Ryder Cup provided significant boost to Wales economy, study indicates

carwyn jones, richard hills
Ryder Cup Europe
First Minister of Wales Carwyn Jones (l) and European Ryder Cup Director Richard Hills have much to celebrate in the wake of the Ryder Cup's economic impact on Wales.

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Hosting the Ryder Cup for the first time boosted the Welsh economy by more than $134 million.

A study conducted by IFM Sports Marketing Surveys interviewed spectators, local businesses, golf clubs, local residents and volunteers during and after Europe's one-point victory at Celtic Manor last October.

The match spilled into an extra day because of torrential rain, but will mostly be remembered for Graeme McDowell's win over Hunter Mahan in the all-important final singles.

The total attendance for the week was 244,000 and of those interviewed 69 percent had come from outside Wales, including 7 percent from the United States and Canada.

"The Ryder Cup gave a very substantial boost to the Welsh economy during the week of the event and it will continue to deliver lasting benefits in terms of tourism, golf development and awareness of Wales as a place to do business," said First Minister of Wales Carwyn Jones. "It's particularly pleasing that, as the host nation, we rose to the occasion and gave the tens of thousands of visitors a very warm Welsh welcome which will form part of their memories of what was a thrilling event.

"The study sits alongside the recent announcement which shows that the economic impact of golf tourism in Wales during 2010 was nearly £42 million ($69 million)," Jones added. "This represents an increase of 21 percent from 2009. In the seven years since we started collating figures, the total expenditure generated through golf tourism amounted to £203 million ($331 million).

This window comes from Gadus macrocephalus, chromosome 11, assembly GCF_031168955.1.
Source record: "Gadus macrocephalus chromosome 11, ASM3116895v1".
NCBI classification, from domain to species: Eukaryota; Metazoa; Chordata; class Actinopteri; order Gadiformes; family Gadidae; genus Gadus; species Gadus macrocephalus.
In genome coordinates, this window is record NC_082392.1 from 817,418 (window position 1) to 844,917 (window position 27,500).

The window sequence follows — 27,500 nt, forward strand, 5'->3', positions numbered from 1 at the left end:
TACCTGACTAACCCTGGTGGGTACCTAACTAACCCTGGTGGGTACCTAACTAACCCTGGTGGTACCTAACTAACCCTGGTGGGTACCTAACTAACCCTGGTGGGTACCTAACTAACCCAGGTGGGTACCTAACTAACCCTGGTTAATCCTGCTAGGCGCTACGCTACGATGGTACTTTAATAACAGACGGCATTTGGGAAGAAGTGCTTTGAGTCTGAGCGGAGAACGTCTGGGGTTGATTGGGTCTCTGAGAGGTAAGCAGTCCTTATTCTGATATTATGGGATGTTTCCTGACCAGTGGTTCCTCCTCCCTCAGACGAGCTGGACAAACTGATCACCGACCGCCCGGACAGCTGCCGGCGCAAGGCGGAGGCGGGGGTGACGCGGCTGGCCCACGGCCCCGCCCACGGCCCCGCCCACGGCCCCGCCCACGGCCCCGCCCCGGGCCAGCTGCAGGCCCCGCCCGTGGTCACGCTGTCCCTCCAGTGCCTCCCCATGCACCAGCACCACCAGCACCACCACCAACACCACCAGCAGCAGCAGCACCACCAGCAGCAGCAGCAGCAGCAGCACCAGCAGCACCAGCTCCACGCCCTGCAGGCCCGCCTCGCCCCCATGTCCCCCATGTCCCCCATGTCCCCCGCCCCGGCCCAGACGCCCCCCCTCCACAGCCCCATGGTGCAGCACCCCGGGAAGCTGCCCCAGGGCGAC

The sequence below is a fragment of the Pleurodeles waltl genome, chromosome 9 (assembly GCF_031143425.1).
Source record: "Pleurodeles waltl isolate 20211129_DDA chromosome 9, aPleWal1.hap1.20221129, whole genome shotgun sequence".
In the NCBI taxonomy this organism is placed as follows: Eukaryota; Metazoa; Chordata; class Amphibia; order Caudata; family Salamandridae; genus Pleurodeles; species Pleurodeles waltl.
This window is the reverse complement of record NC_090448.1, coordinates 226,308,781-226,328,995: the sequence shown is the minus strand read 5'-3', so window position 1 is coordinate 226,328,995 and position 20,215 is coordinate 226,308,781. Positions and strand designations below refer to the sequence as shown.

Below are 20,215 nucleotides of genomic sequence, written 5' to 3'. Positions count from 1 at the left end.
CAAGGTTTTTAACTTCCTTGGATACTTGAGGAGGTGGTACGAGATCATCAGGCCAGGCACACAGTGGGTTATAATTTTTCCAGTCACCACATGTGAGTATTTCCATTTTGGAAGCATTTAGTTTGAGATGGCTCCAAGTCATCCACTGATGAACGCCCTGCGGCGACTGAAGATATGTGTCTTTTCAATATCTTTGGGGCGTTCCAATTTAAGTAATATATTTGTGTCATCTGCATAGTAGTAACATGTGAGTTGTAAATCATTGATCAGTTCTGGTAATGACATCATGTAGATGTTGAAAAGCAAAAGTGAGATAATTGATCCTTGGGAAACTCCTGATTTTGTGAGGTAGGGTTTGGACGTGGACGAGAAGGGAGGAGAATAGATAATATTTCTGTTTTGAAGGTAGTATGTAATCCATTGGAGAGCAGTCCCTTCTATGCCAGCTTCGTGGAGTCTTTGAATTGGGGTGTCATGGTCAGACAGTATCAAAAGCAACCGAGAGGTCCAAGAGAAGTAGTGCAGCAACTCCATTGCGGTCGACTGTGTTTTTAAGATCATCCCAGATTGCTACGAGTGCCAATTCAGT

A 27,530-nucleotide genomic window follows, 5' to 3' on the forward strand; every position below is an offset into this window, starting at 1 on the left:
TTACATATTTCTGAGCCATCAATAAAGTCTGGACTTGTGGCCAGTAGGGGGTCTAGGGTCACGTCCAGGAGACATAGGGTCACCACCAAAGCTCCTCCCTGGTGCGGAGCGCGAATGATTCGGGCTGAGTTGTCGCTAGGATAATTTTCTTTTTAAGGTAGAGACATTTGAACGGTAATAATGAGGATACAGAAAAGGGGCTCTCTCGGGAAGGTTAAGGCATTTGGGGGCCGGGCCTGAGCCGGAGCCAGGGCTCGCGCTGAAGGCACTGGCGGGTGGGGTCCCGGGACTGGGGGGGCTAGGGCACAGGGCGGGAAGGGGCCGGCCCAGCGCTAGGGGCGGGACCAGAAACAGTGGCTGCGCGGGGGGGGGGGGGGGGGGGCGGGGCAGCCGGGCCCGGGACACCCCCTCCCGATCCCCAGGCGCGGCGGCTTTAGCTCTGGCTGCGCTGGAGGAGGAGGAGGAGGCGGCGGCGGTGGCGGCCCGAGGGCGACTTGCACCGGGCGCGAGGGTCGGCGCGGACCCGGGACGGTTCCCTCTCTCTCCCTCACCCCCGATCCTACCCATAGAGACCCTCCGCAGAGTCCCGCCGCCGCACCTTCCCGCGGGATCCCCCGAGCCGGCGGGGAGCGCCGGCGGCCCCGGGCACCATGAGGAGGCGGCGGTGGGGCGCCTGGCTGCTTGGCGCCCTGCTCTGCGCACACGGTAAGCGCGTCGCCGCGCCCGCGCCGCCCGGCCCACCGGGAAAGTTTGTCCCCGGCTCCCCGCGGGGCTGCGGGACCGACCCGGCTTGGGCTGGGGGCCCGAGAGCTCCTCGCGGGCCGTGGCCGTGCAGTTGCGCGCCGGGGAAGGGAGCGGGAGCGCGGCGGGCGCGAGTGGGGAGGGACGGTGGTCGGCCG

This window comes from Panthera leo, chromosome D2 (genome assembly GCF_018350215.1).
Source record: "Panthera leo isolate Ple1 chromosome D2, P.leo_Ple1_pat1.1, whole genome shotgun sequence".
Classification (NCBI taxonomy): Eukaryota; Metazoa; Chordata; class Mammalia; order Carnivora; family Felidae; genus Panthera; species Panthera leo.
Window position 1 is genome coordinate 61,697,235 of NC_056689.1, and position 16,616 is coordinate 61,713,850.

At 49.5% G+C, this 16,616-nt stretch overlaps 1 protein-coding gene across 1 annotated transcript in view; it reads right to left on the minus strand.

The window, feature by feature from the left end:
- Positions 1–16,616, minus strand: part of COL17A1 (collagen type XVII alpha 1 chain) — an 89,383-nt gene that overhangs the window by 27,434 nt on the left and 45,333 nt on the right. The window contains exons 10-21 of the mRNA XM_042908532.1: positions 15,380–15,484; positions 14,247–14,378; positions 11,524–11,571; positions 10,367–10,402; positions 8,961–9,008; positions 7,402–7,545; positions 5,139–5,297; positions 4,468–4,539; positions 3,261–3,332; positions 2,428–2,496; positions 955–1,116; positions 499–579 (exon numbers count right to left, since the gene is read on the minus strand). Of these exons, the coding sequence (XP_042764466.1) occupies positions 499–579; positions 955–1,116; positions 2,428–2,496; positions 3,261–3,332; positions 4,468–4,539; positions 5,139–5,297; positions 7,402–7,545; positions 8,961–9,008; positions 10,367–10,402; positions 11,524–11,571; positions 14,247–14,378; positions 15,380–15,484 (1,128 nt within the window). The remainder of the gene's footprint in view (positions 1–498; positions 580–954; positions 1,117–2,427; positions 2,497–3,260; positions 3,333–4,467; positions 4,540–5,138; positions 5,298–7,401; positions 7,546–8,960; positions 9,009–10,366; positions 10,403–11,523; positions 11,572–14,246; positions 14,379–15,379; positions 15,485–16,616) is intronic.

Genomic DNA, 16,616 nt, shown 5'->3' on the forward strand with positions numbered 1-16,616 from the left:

"The number of golfing visitors across Wales has increased 82 percent in the same period," said Jones. "This emphasizes the Ryder Cup effect."

European Ryder Cup Director Richard Hills stated: "Major sports events consistently deliver considerable direct and indirect benefits to the host nation and venue.

"This is confirmed by the results of this Economic Impact Study, the increase in revenue brought into the Welsh economy by golf tourism and golf events, the growth of the game in Wales and the massive coverage the event achieved globally," he added. "All of this highlights why the Ryder Cup is considered by many observers to be one of the top 10 global sporting brands."

The Ryder Cup brought considerable returns for all the partners involved, said Russell Phillips, the resort’s vice president for facilities and development.

"Here at Celtic Manor, we experienced substantial increases in golf and leisure revenues in 2009 and 2010, and we’ve seen a further rise in bookings for 2011. As a nation, Wales has undoubtedly gained huge benefits not only through the direct revenue injected into the economy but also in terms of recognition of the Wales brand globally," he explained. "This is a great platform on which to build and we’re looking forward to hosting the Celtic Manor Wales Open again in June."

The Ryder Cup study showed a high level of recognition of Newport as the host city, with 93 percent of all those surveyed having seen branding associating the Ryder Cup with Newport. Even among people from outside the UK, 89 percent had made the association.

“Newport has clearly benefited quite considerably from hosting the 2010 Ryder Cup -- not only during the week of the event, as this study shows, but in the run-up and in the longer term," said Matthew Evans, leader of the Newport City Council. "As a council, we ensured the city was able to capitalize on its moment in the global spotlight and that every resident had a chance to join the celebrations, even if they were not golf fans. Many local businesses gained directly as a result of the event, although we always recognized it was not going to bring financial rewards for everyone, especially in view of the economic climate."